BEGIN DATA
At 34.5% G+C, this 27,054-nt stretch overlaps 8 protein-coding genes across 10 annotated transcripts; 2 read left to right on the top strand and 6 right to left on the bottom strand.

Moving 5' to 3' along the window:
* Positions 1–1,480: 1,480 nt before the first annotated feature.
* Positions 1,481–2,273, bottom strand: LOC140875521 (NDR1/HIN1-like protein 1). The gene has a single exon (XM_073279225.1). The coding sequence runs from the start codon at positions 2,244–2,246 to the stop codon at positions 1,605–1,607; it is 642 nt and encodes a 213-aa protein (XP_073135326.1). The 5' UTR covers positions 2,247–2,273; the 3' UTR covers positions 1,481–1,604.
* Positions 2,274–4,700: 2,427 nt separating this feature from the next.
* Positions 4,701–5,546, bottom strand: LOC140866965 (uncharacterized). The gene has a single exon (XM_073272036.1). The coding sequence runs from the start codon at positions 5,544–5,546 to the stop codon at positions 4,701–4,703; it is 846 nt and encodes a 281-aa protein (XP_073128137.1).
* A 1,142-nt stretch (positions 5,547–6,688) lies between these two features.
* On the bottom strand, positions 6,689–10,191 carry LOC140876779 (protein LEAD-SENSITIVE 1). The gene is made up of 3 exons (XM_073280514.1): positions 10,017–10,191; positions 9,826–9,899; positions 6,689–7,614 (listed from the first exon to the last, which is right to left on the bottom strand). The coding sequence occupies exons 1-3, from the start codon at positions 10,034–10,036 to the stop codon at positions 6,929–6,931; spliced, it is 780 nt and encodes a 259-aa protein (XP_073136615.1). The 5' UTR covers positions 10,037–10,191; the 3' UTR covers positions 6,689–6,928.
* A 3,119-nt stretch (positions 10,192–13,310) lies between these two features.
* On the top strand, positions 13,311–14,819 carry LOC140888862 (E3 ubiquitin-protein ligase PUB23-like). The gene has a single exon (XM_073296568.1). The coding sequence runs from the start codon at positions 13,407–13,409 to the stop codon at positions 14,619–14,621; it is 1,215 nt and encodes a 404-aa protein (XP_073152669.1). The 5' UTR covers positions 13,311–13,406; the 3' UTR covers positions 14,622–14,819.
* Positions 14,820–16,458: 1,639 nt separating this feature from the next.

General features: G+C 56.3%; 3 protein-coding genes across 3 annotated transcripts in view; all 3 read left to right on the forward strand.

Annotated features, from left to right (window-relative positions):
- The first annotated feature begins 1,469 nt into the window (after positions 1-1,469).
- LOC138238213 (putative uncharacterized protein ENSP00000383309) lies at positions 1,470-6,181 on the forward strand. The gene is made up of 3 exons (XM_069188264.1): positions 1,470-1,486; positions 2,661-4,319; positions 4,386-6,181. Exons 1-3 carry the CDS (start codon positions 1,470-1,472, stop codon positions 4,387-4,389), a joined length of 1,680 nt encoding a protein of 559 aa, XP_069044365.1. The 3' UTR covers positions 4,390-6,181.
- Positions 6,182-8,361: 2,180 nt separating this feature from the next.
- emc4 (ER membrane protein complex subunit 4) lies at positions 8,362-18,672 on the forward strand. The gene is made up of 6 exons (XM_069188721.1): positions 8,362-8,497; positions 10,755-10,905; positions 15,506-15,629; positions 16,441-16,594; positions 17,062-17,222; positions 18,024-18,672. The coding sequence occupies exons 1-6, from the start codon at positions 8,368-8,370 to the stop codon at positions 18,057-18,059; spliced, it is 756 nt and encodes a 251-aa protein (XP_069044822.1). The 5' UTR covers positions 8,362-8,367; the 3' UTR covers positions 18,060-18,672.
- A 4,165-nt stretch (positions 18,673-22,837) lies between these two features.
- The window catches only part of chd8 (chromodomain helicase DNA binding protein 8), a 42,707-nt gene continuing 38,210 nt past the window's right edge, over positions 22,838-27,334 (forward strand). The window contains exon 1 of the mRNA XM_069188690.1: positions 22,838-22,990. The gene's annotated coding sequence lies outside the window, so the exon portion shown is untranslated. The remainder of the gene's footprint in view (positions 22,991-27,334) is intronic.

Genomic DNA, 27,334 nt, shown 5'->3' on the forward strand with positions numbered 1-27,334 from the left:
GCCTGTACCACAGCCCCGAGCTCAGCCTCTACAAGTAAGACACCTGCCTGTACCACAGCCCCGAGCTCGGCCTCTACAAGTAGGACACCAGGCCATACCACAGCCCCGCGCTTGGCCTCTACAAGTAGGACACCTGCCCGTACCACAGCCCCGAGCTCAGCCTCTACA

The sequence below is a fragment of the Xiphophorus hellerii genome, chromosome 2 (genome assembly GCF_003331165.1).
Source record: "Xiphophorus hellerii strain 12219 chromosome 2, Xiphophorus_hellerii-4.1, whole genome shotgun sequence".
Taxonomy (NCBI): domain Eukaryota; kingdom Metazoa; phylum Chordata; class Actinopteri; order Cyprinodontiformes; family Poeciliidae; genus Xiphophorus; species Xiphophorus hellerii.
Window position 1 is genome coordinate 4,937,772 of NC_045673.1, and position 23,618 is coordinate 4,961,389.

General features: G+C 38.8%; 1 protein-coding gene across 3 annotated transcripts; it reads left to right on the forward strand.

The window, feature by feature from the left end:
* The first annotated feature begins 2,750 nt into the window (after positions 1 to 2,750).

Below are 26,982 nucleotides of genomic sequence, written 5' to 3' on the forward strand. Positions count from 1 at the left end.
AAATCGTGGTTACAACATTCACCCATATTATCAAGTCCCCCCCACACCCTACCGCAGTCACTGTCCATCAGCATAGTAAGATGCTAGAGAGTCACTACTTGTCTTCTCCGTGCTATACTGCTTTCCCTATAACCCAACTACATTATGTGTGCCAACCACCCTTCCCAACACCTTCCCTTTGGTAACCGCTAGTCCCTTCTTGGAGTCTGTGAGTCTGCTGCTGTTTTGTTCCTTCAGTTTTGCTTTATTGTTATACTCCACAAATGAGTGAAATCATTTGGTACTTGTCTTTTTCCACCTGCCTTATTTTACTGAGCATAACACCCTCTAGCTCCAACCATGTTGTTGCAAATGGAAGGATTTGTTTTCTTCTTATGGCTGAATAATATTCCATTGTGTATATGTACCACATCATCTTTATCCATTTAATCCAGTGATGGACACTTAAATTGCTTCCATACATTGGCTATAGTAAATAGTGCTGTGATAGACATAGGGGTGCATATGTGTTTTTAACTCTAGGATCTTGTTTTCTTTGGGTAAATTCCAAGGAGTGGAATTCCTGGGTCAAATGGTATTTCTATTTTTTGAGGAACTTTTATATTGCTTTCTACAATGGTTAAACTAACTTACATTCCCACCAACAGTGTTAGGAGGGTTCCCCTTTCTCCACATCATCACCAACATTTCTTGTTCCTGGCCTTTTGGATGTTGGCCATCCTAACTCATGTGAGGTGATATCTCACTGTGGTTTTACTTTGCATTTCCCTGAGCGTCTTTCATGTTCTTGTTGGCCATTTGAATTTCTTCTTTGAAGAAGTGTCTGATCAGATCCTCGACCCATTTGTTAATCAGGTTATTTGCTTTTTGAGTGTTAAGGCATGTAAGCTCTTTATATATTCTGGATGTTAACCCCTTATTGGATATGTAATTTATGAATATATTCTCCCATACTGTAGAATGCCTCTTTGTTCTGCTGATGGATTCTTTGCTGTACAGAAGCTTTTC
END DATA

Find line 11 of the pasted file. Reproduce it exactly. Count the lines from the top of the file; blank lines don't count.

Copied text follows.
* Positions 14,820–16,458: 1,639 nt separating this feature from the next.